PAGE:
(fl 1515–28). French sculptor. He was established at Orléans, producing architectural, religious and tomb sculpture that is now destroyed or untraced. Among his works were the carved stone doorway of the chapel at the château of Thouars, Deux-Sèvres (destr.) and a group of three statues (c. 1520; destr. 1820) for the chapel of St Saviour at the collegiate church of Cléry-Saint-André, near Orléans. One of his most ambitious works, for which he inherited the contract from Martin Claustre in 1525, was the marble and alabaster tomb of Guillaume de Montmorency and Anne Pot (destr. 1808 but known from an engraving of 1624) in the church of St Martin at Montmorency, Val-d’Oise. It followed a common pattern for French tombs in the early 16th century, with a base in the form of a sarcophagus, surrounded by statues of the 12 Apostles in shell-headed niches separated by pilasters in the antique manner. On top of this were the recumbent effigies of the deceased in contemporary dress.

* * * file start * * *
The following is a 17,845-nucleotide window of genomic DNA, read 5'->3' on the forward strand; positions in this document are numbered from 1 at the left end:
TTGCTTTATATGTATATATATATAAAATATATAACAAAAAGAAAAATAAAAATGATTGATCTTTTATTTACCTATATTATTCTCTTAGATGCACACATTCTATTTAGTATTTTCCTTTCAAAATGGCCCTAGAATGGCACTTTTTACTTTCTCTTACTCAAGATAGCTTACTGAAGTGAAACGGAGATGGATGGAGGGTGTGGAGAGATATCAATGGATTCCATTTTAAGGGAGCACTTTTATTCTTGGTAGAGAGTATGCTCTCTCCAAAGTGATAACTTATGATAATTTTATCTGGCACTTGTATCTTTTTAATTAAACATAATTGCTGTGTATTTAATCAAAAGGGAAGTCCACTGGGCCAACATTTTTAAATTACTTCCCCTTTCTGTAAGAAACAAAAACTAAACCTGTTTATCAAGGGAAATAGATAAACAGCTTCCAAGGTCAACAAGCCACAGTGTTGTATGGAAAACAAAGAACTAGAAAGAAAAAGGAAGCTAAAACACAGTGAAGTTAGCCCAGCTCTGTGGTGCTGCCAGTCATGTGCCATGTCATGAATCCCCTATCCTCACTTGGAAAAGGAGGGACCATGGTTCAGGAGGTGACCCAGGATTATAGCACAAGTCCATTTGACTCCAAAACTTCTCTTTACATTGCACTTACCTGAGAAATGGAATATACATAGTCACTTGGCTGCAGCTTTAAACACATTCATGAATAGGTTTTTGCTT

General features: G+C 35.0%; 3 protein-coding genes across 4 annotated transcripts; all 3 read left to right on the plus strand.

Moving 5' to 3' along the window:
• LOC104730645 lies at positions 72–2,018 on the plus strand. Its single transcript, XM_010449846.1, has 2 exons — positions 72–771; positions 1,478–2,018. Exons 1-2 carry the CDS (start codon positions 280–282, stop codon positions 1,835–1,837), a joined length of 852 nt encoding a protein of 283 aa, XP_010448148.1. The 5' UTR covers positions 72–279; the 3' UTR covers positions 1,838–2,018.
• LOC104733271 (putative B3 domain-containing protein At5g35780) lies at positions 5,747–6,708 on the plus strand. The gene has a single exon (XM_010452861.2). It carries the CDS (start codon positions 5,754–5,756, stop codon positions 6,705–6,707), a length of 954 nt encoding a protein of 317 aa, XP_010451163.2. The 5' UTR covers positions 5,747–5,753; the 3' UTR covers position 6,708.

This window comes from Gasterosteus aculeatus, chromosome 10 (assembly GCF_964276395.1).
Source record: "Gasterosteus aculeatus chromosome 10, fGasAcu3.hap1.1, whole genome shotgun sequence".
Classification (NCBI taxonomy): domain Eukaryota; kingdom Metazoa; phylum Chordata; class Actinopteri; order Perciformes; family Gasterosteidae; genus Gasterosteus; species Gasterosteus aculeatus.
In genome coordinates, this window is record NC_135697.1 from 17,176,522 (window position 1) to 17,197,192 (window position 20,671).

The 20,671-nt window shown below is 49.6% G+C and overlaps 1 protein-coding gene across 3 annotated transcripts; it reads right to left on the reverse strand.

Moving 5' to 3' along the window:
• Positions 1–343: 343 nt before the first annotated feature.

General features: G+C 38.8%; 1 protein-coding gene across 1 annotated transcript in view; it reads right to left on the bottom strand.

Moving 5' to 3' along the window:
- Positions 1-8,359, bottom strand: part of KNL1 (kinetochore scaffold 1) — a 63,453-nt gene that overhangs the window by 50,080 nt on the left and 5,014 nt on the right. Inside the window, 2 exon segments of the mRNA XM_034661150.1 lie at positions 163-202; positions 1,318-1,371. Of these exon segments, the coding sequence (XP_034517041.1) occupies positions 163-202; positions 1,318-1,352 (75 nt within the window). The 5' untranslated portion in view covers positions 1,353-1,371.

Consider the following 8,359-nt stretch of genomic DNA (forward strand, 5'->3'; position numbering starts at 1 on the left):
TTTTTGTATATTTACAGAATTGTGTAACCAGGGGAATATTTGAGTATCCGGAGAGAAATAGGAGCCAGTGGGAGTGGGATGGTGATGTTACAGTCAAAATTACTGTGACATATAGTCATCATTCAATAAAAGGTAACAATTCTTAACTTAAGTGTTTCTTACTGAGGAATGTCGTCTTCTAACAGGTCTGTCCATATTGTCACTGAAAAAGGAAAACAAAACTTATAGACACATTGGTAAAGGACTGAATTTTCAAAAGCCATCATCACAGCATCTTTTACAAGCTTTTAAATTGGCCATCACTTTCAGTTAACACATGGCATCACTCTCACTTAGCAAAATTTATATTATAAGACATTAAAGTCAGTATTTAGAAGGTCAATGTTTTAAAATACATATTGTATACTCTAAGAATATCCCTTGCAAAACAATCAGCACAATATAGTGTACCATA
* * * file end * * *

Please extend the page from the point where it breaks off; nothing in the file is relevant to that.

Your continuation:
From The Grove Encyclopedia of Northern Renaissance Art in Oxford Reference.
Subjects: Renaissance Art.